News & Events

Speech by Minister Dara Calleary TD, Injuries Resolution Board Conference 2024 – 20 years on the changing personal injuries environment

Clayton Hotel Event Centre,

Sir John Rogerson’s Quay, Dublin 2

9 May 2024


Opening remarks

Thank you, Rosalind for your introduction and welcome.

It is a privilege to be here with you all today - at the Injuries Resolution Board Conference 2024.

I want to particularly thank Rosalind Carroll, (CEO, Injuries Resolution Board) and Dermot Divilly (Chairperson, Injuries Resolution Board) and indeed all the Board members for inviting me here today.

Today’s conference provides a terrific opportunity for stakeholders from across the personal injuries environment in Ireland and abroad to come together and consider future opportunities and challenges.

The recent landmark judgment of the Supreme Court in relation to the Personal Injury Guidelines now provides much needed certainty and consistency for personal injury claims in this country.

 I know that this will be a subject for discussion throughout the day.

I firstly want to thank all of our invited conference speakers, some of whom have travelled to be here today including Tony Allen, Shelley Lopez, Lauryn Kerr, Genevieve Grant, Maureen Gallagher, Una Cassidy and Gerard O’Neill for giving of their time to come and speak to us.

I have no doubt that the presentations and panel discussions with the leading experts in their chosen fields will be topical and informative and will generate debate.

Most importantly, today is a day of celebration as we mark twenty years since the establishment of the Injuries Resolution  Board– previously known as the Personal Injuries Assessment Board (PIAB).

The Injuries Resolution Board title reflects the new mediation function for the organisation and its ability to seek resolution between parties. 

Establishment of PIAB

The Injuries Resolution Board has, over 20 years, assessed (180,000 claims) and made awards (€2 billion) for personal injury claims in Ireland.

As we all know, behind every claim, is a person.

The Board deals with claims from across the spectrum – from the person who has had a minor incident and makes a full recovery to those who sadly, can be catastrophically impacted through injury.

I can safely say that the importance of the Injuries  Resolution Board to provide a vital, yet humane service for people at what can be a very vulnerable time cannot be overstated.

The Personal Injuries Assessment Board Act in 2003 had a primary policy objective to put in place an alternative to the costly, time consuming and stressful process of litigation for those involved in personal injury claims.

In April 2004 under the aegis of my department – the Department of Enterprise, Trade and Employment, PIAB was established to support an independent, prompt, fair and transparent assessment of personal injury claims for those personally impacted and for the benefit of society as a whole.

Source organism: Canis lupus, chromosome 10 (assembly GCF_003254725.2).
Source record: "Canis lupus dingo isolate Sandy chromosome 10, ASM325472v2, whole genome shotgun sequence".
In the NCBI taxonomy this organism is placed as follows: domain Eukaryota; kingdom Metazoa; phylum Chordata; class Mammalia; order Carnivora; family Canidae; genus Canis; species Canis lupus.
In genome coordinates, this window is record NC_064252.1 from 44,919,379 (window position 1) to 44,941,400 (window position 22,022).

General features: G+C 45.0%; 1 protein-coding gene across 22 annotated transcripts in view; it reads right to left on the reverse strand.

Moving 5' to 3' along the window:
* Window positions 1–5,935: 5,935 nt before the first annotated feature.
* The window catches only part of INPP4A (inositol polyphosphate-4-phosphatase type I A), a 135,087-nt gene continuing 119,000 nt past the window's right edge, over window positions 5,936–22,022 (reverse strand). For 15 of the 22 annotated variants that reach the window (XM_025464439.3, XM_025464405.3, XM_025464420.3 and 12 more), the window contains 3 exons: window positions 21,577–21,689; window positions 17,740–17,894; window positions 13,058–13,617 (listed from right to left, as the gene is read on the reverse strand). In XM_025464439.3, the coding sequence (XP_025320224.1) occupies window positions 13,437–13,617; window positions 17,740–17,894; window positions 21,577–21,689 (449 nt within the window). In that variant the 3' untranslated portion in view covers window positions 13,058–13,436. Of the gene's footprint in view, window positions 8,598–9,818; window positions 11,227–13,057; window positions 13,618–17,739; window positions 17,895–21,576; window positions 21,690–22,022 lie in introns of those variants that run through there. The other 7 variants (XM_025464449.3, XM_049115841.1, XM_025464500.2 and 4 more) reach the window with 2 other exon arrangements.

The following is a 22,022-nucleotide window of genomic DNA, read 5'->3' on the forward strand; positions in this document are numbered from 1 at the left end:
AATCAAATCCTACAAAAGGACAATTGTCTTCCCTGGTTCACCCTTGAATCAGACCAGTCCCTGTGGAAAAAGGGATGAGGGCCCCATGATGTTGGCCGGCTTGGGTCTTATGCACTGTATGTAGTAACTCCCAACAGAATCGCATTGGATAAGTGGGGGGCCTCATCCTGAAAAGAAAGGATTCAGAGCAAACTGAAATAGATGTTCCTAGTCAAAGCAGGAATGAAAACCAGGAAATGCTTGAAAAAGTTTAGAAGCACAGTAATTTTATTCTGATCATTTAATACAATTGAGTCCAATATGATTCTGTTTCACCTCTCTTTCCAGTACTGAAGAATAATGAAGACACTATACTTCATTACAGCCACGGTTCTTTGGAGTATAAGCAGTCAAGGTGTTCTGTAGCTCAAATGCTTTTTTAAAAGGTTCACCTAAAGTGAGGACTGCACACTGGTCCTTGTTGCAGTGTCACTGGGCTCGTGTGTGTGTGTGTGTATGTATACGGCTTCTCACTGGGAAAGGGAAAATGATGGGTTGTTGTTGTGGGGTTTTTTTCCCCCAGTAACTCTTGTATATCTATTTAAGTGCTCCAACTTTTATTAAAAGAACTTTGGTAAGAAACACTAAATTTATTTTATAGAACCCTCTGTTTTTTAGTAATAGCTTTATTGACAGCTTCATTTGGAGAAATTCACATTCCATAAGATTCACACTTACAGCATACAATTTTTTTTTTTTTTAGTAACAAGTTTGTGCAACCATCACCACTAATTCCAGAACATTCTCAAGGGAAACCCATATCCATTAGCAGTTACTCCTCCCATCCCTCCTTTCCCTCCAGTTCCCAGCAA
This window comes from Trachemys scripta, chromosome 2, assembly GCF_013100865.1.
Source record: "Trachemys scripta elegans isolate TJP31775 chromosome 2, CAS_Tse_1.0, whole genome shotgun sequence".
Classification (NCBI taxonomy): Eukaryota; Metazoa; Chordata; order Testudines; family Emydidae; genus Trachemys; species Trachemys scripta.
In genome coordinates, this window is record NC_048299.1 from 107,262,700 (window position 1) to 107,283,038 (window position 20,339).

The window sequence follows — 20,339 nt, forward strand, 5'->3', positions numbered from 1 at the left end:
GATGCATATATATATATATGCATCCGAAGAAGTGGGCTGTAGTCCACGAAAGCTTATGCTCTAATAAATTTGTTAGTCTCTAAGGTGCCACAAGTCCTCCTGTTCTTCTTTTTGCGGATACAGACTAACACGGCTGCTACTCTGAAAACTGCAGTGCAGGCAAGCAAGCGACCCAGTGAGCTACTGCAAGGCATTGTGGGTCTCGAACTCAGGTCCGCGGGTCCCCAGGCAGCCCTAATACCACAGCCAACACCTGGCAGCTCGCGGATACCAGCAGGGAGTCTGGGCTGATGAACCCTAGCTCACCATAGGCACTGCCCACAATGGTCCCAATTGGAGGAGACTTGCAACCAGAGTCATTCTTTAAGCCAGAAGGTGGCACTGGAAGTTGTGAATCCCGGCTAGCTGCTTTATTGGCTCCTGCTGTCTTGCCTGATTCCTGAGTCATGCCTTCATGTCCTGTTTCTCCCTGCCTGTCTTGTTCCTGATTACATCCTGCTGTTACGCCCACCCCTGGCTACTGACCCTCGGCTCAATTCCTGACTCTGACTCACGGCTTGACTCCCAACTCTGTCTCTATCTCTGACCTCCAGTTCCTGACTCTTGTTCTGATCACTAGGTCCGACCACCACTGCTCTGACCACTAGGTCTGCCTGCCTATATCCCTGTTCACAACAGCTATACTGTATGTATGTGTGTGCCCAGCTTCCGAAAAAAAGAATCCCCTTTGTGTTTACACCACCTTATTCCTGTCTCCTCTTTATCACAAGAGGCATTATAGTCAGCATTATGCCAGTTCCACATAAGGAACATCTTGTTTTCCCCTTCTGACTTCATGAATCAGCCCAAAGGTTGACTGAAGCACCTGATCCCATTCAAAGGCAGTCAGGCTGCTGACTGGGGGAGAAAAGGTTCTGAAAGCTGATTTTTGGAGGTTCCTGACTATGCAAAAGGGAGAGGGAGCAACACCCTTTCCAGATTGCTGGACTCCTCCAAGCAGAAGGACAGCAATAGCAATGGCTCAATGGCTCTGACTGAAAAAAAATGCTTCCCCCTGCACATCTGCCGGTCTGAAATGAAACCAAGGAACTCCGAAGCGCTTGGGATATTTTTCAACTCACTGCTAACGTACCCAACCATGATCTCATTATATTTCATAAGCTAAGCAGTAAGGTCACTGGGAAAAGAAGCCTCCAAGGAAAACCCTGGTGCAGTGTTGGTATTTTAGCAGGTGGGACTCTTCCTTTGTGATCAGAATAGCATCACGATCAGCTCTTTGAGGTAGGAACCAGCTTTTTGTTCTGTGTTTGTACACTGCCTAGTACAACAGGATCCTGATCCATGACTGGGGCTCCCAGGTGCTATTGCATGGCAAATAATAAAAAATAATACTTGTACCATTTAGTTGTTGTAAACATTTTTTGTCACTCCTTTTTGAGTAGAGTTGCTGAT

Twenty years on and the personal injuries landscape in Ireland is much changed.

It is testament to the diligence of all the staff, working in collaboration with my officials, that the Injuries Resolution Board has met and continues to meet its objectives, so well over the last two decades.

As well as those currently working in the Injuries Resolution Board, I would also like to thank those that no longer work in the organisation – too many to mention individually today – having either retired or moved on to new roles – for their contribution to the shaping of the organisation and the successful delivery of its mission over the last 20 years.

Each of them have each played their part in contributing to the delivery of the organisation’s mission throughout their careers.

And for that I say thank you. 

Leadership at the Injuries Resolution Board

Of course, all good teams require good leadership.

And I am pleased to say that the organisation has been fortunate to have had the benefit of good leadership both at executive and board level.

Most importantly, this continues today, and I want to commend Dermot Divilly as Chairperson and all the board members for continuing to not only realise, but build upon the vision set out for the organisation in 2004.

However, Dermot’s tenure as Chair is ending shortly and suffice to say -  he will be missed.

He has stewarded the organisation through  a period of momentous change.

The Board has dealt impressively with the challenges that have come its way over recent years.

These included dealing with the impact of the COVID-19 pandemic, the introduction of the Personal Injuries Guidelines, numerous legal challenges, and the insurance reform programme.

I want to acknowledge Dermot’s significant contribution to the organisation in the past ten years and all that he has achieved.

He can be proud of the legacy he leaves behind and be assured that he has set a high bar for the new Chair.

Together with my officials, I engage with Rosalind and her team on an ongoing basis, and I want to compliment them on their high standard of work and professionalism.

In particular I want to recognise the commitment and dedication that Rosalind as CEO has made to the work of the Injuries Board as she and her team continue to strengthen and reform the organisation. 

Action Plan for Insurance Reform 

Personal Injuries Resolution Board Act 2022

In December 2020 Government published our ‘Action Plan for Insurance Reform’ which set out sixty-six actions to make Ireland’s insurance sector more competitive and consumer friendly.

The enhancement and reform of the Injuries Resolution Board was one of the principal actions in that Action Plan alongside development of the Personal Injuries Guidelines.

The Insurance Reform Programme is now largely complete with the introduction of the new Duty of Care legislation last year, but the work of Government and all stakeholders must continue.

 I sit on the Cabinet Committee Sub-Group on Insurance Reform chaired by the Tánaiste, and we continue to meet to review developments in the sector, monitor price changes and actively engage with stakeholders to resolve issues in the market.

Since taking office I have prioritised the reform of the Board, with the overarching aim to have more claims settled through the agency.

To meet this goal, I enacted the Personal Injuries Resolution Board Act in December 2022, and commenced the Act over three phases in 2023.

The Act transforms the Board. It enables it to retain more cases, gives it an important data gathering and reporting role, and crucially it introduces mediation as a means for resolving injury claims.